In the very next moment, my imagination flew me some thousand miles to my home, to my parents. I, then, analyzed my relationship with my parents. Throughout my childhood and teenage, my love for my parents was grounded on my dependence upon them for my overall growth and survival. The sense of ownership over parents develops during the formative period of one’s life. As a teenager, I would often, argue with my parents over trivial issues without feeling bad. I would throw tantrums at them push my demands and do anything and everything that qualifies as the right of a child, or assumed. But in the last five years, the basis of my relationship with my parents has undergone a sea change. A sense of responsibility towards them, a realization that even at this age, I need them as a safe haven when winds are hostile and a feeling of love have all replaced the rebel child that I have talked of before. I now realize that my existence is impossible without them and my kid sister. Well, that’s why perhaps I have applied for a transfer to my hometown to the shock of some of my ambitious friends who believe that this is the age to rise and shine in a career. They are finally disgusted with me as all their pleas have fallen on deaf ears. I then drew up a list of things which I must do for my parents. A BMW X6, a world tour, a house by the seaside in Puri. The list is long. I do this every day, writing my wish list in a diary. Aah! As Mr. Coelho, has put it, “When you want something, all the universe conspires in helping you to achieve it.”
The buzzing of my cell phone brought me back to the campus and I saw an SMS alert, an advertisement message from my service provider. These days the service industry has undergone a visible transformation from self-centric to customer-centric. All that remains is the motive of all hard efforts, i.e. profit. I, myself being in the service industry, am a victim of the wave of “consumerism”, that at times leaves me with tired nerves. We make every possible effort to snatch away any opportunity of business from our rivals. Plans, strategies, and closed-door meetings have become a part of our lives. Aggressive marketing, at times, irritates the customer than draw him closer. Busy people howling over their phones at the poor Telecallers is not an uncommon sight, is it?! At times, these sorry souls, forced to face the brunt of this aggressive marketing, are victims of customer’s unintentional verbal abuse – something for the service providers to consider (?!) whereas a simple denial or, “Not interested” may work as a substitute. Something to look into the aggressive marketing strategies (?!)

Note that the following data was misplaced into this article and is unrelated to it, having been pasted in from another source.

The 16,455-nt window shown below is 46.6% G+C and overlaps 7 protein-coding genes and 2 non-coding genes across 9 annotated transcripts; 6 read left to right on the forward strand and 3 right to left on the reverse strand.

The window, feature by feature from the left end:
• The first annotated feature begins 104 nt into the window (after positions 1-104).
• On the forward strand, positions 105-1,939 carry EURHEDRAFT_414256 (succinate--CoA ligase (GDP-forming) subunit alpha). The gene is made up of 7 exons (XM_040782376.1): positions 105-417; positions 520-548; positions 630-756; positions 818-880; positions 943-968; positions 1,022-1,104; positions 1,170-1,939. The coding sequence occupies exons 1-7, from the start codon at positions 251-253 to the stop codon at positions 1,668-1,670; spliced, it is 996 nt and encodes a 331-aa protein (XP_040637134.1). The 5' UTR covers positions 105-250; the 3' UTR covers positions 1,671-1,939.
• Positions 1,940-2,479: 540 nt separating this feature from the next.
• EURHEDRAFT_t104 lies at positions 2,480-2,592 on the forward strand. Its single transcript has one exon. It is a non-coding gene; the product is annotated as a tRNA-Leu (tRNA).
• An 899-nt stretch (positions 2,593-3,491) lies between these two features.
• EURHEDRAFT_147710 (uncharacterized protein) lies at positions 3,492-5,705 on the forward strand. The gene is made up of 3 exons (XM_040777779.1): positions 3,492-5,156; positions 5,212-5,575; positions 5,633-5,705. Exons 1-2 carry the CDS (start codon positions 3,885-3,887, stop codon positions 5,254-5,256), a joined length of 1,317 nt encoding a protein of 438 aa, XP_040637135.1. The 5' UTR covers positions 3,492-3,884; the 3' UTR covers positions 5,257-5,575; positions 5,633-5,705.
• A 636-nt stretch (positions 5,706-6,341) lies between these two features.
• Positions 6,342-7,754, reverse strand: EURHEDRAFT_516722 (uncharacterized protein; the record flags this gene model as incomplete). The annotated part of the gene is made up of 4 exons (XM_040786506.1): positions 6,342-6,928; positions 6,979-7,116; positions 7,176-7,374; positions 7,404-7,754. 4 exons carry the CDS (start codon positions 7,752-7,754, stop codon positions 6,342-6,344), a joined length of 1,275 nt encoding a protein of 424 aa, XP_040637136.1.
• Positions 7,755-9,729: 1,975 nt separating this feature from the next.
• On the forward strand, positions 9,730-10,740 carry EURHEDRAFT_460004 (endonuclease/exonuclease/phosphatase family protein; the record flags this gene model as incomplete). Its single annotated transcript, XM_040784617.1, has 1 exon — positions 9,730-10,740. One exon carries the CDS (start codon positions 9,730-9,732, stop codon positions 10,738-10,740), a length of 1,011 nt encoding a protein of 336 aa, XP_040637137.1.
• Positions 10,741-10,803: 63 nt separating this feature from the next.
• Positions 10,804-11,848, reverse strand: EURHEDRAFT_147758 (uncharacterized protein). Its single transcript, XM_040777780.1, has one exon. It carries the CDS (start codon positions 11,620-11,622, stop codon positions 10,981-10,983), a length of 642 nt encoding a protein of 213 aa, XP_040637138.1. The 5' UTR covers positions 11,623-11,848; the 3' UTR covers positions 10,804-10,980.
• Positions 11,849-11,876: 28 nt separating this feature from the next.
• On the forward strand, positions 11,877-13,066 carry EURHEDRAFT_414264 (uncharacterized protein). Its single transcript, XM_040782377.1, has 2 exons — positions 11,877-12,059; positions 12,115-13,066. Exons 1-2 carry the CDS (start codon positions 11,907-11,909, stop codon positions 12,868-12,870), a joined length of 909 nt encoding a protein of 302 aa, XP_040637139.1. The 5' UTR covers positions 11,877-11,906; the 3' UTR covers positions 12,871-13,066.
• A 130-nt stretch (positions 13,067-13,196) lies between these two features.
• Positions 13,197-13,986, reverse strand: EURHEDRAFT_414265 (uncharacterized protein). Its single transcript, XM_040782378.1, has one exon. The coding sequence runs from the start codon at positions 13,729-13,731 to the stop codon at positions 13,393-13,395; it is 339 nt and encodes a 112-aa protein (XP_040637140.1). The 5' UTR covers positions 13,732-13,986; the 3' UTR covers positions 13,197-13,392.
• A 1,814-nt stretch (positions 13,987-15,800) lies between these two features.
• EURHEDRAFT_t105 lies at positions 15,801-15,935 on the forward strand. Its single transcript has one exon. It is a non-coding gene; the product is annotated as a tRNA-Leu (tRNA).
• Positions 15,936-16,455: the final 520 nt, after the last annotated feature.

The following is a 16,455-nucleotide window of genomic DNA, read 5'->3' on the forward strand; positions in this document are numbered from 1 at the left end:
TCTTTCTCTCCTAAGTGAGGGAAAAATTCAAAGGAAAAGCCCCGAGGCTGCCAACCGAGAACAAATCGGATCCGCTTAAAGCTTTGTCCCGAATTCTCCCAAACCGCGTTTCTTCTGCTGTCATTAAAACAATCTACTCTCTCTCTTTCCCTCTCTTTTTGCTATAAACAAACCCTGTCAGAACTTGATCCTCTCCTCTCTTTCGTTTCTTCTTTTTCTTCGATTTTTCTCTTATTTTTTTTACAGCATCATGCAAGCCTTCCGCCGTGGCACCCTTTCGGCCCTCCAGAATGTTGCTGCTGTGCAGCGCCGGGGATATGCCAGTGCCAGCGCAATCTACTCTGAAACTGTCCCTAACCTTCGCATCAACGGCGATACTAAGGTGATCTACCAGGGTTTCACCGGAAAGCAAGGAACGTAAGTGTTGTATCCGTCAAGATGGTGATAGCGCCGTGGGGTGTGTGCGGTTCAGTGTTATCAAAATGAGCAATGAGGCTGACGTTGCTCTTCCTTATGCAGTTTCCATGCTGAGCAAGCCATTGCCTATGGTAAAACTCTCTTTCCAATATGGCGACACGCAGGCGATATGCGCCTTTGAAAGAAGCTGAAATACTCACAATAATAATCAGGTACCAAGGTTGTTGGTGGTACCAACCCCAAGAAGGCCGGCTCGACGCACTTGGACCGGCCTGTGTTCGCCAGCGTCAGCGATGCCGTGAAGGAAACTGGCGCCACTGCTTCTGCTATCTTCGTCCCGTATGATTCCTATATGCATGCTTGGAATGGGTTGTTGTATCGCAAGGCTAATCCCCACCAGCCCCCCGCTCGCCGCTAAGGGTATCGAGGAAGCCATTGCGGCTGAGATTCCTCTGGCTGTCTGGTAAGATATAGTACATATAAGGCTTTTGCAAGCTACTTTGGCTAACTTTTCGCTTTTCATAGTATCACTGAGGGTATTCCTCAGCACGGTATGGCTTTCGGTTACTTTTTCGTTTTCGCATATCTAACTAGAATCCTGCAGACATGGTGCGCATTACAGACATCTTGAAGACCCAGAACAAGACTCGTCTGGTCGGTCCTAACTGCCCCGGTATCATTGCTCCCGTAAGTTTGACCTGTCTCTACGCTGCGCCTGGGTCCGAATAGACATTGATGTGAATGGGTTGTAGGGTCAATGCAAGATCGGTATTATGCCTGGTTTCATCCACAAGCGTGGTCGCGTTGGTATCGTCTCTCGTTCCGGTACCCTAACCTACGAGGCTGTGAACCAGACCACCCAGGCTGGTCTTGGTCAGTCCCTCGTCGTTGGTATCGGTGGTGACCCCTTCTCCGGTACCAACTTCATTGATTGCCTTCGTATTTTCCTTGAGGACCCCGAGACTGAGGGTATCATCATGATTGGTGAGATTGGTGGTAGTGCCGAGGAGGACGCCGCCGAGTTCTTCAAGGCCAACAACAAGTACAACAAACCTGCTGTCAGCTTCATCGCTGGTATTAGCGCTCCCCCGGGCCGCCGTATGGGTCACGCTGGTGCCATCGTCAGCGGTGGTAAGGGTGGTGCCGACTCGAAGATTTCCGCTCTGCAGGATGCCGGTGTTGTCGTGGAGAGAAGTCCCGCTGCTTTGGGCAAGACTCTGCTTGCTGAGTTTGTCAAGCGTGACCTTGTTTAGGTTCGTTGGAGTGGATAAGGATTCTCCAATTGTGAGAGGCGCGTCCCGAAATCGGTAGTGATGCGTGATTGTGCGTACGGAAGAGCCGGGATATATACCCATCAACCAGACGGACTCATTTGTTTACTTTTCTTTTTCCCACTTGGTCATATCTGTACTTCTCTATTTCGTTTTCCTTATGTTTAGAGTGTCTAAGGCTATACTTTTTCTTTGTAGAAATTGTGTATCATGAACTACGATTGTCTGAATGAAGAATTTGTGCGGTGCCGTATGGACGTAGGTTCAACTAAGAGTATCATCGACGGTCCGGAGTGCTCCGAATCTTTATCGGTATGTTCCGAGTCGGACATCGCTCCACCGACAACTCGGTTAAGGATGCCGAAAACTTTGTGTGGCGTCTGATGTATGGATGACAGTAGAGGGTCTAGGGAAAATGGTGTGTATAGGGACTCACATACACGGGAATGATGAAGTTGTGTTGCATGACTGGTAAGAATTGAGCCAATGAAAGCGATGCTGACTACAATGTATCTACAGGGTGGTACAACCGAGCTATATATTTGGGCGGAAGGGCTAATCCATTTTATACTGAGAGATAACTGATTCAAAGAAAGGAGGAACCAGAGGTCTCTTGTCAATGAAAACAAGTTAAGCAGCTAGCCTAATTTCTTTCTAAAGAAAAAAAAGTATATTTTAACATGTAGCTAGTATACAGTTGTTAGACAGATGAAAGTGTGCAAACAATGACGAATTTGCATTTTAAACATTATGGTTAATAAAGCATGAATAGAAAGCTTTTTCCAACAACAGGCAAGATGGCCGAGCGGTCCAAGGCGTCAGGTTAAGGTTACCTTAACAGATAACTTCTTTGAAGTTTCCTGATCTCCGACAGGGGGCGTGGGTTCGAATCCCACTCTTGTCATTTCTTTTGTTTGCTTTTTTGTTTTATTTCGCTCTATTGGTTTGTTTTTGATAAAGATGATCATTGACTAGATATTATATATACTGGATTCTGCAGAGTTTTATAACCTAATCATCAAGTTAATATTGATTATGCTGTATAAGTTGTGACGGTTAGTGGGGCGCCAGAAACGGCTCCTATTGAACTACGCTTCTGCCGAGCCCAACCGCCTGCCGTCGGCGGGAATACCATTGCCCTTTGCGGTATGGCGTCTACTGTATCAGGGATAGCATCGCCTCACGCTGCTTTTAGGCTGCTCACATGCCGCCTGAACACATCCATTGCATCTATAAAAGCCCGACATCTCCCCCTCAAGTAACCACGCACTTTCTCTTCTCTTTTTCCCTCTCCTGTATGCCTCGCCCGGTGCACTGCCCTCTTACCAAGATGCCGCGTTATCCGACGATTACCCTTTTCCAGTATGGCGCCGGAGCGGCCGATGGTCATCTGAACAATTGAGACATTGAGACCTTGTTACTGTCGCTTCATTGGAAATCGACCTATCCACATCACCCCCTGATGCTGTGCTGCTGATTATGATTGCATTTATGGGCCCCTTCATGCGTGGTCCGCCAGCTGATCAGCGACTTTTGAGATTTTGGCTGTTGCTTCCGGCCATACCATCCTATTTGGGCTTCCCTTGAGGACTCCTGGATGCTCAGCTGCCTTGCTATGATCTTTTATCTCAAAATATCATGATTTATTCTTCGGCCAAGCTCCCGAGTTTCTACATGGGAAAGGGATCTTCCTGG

The feel of fatigue in my calves that had resulted due to the accumulation of lactic acid in my leg muscles made me put a stop at my post-dinner walk. A glance at my mobile told me that I had been walking for some three-quarters of an hour. I started walking back towards my apartment. While on the way I spotted the 220cc Pulsar which belonged to one of my colleagues. He is notorious in the fraternity for wheezing above 100mph, without a helmet! Deep within, I had always admired him. Not because he is reckless, but because he has the courage to be reckless. I realized that my acquaintances are partying. I stay just below their flat and I had no clue! This wasn’t much of an issue since I have always detested loud music, booze and the strong undercurrent of emotions that follow.
Having said that, it’s two past eleven, and I should call it a day. Goodnight and sweet dreams!
Illustration Credits: Kajal Sakore